Silverlight 2 RC0 - Important & Less Obvious things developers need to know
Silverlight 2 RC0 is released to the public. Yay! With this release, there are a lot of changes to the way Microsoft is doing things and behind the scenes (if you read into some of the posts) how things are going to shape up for the RTM release. So after reading a lot of information and playing with RC0, I decided to write a small article on what is important in this release for developers. I am not trying to rehash what other posts said, but focus on the main & important issues every Silverlight developer should know about the RC0 release.
Silverlight 2 RC0 is a Developers release ONLY
There is no non-developer runtime that is available for public deployments. Before you go off and uninstall Beta 2, make sure you understand the ramifications of this. RIA shops who are building Silverlight applications and have client demos or betas for clients SHOULD keep Beta 2 installed. RC0 should be used for developer testing and getting ready for RTM. The entire purpose of this release is just to get developers ready for Silverlight.
RC0 is "feature complete"
If you were hoping for a certain feature inside Silverlight, give RC0 a run. Most likely if it is not in RC0, it will not be there in Silverlight 2 RTM. For example, the two biggest features on my wishlist for RTM were: WS compliant WCF binding support and printing. Both of these will not be in RTM version. The nice thing is they are done adding features and changing stuff on developers. However, the downside is that some of the features people were hoping for are not in this release cycle.
Still no official Silverlight 2 RTM release date
Microsoft has updated their release date for Silverlight 2 RTM for "later this year". I don't know if this means Novemeber (PDC, Devconnections) or December. However, that date could slip. Earlier this year Microsoft was targeting a "late summer" release for Silverlight 2 RTM. With RC0 being a "developer only" release, you need to plan your development accordingly. This might include continuing with Beta 2 while keeping in mind the breaking changes so that your upgrade path to RTM is easy.
What is going on with Expression Suite (Blend) ?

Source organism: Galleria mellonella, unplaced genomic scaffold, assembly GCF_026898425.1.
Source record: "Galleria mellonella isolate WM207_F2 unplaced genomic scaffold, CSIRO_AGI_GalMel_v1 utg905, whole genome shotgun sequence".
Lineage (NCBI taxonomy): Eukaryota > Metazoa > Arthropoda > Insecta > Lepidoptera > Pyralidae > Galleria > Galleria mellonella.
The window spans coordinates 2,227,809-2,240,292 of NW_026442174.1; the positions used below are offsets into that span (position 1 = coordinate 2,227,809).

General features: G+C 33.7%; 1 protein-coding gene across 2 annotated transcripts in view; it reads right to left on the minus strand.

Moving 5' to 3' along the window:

Those who have been working with Silverlight for a while will note that with each Silverlight Beta release Microsoft released a new update to Expression Blend 2.5. Since the RTM release is almost upon us, Microsoft has given us insight on the version of Blend that will work with Silverlight 2 RTM. Blend 2.0 + SP1 will work with Silverlight 2 RC0 and eventually Silverlight 2 RTM. The nice point there is that those that invested in Expression Blend 2.0 several months ago will not have to upgrade to a new version and simply will have to download the SP1 upgrade.
For those that have not purchased the Expression 2.0 Studio or Blend 2.0, it might be a good time to purchase it or plan for it in your budget. If you do not have Expression Blend 2.0, you can:
I would recommend purchasing the Expression Professional Subscription if you do not already have an MSDN subscription and are looking to get the best value. For $999, you get the Expression Studio 2 (699) and Visual Studio/Office/Vista, etc. So for $300 more, you get a lot more Microsoft developer licenses.
Base Controls and additional controls
Silverlight RC0 adds a few more controls to the Silverlight 2 gallery: ComboBox, Password text box and a progress bar. That is all the controls you should expect to see inside Silverlight 2 RTM. However, Shawn Burke a couple of weeks ago gave some additional insight on additional controls that are going to be added. The Silverlight controls are going to be released in a similar model in which the AJAX Control Toolkit was released:
- Controls will be posted on CodePlex (source code available)
- They will have frequent releases (every 2 months)
- Once the controls get baked and are heavily requested by customers, they might make it into the Silverlight Core product